Monday, October 9, 2017
The Trail of the Goldseekers by Hamlin Garland
A rather dismal Klondike travelogue
Jack London became a literary superstar by writing about the Klondike Gold Rush of the late 1890s in works such as The Call of the Wild and White Fang, but he wasn’t the only author to venture up to the Yukon Territory during the great stampede to the North. Hamlin Garland, one of American literature’s pioneers of realism, also made the arduous journey to the Klondike River region, as chronicled in his book The Trail of the Goldseekers: A Record of Travel in Prose and Verse, published in 1899. Unlike London, at the time of the Gold Rush Garland was already an established man of letters, having achieved some degree of literary fame with books like Main-Travelled Roads and Rose of Dutcher’s Coolly.
The two also differ in that while London went North with the serious intention of striking it rich, Garland makes it clear that he is “not a gold seeker, but a nature hunter,” who went simply for the experience of the journey and to enjoy the beauty of the landscape. In pursuit of the latter end, he decided to take the longest route to the gold country, the overland route through British Columbia, also called the Long Trail. From his home in Wisconsin, he takes the Canadian railroad to the end of the line in Ashcroft, British Columbia. There, he and his traveling companion Burton purchase horses and supplies and begin the long haul northwestwards towards Dawson.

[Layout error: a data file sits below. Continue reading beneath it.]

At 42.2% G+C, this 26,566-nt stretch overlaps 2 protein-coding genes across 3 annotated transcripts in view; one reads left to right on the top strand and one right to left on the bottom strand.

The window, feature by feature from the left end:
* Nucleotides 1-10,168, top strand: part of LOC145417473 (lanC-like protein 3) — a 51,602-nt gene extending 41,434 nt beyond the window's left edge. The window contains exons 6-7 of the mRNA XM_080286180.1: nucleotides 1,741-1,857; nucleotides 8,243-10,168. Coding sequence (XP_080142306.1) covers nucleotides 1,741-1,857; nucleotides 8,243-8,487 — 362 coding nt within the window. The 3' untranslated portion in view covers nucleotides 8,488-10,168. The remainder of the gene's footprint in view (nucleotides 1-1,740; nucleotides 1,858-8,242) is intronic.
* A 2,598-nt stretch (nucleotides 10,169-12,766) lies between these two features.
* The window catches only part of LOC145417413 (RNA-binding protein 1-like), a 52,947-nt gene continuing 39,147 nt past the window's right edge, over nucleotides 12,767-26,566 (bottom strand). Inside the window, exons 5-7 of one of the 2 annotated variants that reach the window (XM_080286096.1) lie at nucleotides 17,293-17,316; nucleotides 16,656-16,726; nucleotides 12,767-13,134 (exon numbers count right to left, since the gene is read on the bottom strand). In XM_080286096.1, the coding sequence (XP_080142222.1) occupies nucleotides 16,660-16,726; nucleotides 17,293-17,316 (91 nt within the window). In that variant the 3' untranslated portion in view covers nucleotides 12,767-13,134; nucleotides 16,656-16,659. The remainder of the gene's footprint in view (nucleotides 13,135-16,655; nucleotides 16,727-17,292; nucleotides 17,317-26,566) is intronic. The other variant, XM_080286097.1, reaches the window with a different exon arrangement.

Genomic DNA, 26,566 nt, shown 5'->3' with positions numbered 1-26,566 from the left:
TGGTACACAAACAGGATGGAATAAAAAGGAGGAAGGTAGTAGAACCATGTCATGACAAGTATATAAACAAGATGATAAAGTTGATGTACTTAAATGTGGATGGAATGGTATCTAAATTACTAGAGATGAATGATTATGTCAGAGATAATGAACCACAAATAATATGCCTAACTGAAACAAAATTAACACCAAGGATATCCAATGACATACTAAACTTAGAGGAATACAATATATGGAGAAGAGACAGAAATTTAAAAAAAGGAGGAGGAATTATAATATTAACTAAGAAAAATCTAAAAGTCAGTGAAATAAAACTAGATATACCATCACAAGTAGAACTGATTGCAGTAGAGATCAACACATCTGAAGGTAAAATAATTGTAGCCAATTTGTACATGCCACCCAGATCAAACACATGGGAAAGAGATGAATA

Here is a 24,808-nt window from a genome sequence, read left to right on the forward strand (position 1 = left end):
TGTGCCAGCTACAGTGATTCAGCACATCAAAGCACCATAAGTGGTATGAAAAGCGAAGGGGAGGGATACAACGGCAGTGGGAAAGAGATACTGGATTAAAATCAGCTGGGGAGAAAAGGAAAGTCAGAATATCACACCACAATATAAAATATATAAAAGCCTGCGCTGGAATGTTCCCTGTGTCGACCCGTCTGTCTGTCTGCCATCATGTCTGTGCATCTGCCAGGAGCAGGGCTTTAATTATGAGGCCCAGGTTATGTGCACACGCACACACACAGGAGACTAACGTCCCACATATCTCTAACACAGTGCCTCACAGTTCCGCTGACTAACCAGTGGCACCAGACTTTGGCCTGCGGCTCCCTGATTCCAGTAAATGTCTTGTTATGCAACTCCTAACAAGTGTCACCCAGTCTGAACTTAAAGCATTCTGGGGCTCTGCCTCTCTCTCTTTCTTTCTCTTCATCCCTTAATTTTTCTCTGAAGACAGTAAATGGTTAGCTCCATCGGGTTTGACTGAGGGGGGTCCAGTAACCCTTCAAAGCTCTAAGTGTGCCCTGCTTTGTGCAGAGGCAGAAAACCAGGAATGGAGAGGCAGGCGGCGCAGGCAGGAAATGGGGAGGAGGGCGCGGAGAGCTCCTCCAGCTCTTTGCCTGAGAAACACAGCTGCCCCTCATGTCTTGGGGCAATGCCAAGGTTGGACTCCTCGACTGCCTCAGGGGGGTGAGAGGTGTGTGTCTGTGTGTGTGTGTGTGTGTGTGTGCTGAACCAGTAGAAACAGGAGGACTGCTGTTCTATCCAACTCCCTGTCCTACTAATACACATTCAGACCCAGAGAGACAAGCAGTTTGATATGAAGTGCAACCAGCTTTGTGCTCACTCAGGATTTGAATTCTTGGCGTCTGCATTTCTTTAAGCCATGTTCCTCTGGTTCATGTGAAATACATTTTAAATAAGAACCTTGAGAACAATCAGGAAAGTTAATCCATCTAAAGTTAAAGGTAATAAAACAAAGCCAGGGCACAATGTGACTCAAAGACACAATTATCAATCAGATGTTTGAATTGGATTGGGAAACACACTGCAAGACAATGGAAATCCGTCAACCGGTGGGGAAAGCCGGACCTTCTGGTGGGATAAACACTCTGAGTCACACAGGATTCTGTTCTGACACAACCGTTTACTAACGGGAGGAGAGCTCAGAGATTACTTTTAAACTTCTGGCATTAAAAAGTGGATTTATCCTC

Though London’s trip to the Klondike was far from successful, he reveled in the romantic, adventurous spirit of the undertaking. Even his nonfiction writings on the Gold Rush are filled with admiration for the hardy souls who undertook the adventure and the savage wilds through which they passed. Garland’s account of his own journey, on the other hand, is dull and grueling by comparison, taking the form of a repetitive sequence of indistinguishable rivers, barren fields, and mosquito-infested, hoof-sucking swamps. In other works I’ve read by Garland, he has demonstrated a faculty for beautifully descriptive nature writing, but such passages are rare in this book. The beauty of the land is measured by the availability or scarcity of horse feed. Though he judges the Gold Rush as a foolhardy endeavor and opines that the goldseekers are rapers of the land, his own account presents a surprisingly unpoetic and utilitarian view of the natural landscape.
Nor does the book succeed very well as a journalistic or historical record of the Klondike experience. Garland clearly was better off than most of the men he encountered on the trail. Unlike the typical goldseeker, he could afford the finest horses and a boat ticket whenever one was required. In the final chapters, as he reaches the mining towns in Alaska and the Yukon, Garland finally delivers some first-hand perspective of the Gold Rush as a sociological phenomenon. For the better part of the book, however, he is off on a trail where he seems to be quite happy with minimal human contact. Unlike London, Garland doesn’t show much interest in the stories of the men he meets. More than anything, he just wants to write about his horse.
As its subtitle indicates, this book includes poetry in addition to prose. Each of its 26 chapters is followed by one to three poems. These are generally rather simple, straightforward rhyming stanzas of realistic natural imagery. Garland is no Robert Frost, but his verses are pleasantly evocative of the North and are a welcome addition to the narrative. As a whole, prose and verse combined, The Trail of the Goldseekers is just OK. I consider myself an admirer of Garland’s writing and am grateful for his contribution to American literary naturalism, but this is not his best work.
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